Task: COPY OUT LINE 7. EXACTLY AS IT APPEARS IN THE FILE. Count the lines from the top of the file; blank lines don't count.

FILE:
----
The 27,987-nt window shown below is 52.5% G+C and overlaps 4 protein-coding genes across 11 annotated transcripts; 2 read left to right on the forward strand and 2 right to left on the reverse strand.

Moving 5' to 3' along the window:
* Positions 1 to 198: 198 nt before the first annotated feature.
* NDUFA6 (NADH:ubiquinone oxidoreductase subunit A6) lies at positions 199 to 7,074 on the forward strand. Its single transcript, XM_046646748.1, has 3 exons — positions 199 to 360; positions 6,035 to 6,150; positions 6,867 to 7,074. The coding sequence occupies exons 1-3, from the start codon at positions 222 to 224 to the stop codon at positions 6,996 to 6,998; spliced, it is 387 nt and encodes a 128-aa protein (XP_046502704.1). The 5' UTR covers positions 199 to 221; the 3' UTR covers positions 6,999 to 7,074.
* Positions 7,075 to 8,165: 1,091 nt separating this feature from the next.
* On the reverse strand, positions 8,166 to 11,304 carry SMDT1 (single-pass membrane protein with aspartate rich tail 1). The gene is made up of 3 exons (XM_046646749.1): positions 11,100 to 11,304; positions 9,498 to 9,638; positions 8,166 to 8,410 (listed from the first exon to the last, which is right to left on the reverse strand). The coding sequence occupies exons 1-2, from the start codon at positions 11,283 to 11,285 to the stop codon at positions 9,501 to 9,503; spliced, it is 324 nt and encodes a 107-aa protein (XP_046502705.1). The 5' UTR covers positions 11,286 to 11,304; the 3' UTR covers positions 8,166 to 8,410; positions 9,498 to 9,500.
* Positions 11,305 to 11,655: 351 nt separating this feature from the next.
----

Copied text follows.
* Positions 11,305 to 11,655: 351 nt separating this feature from the next.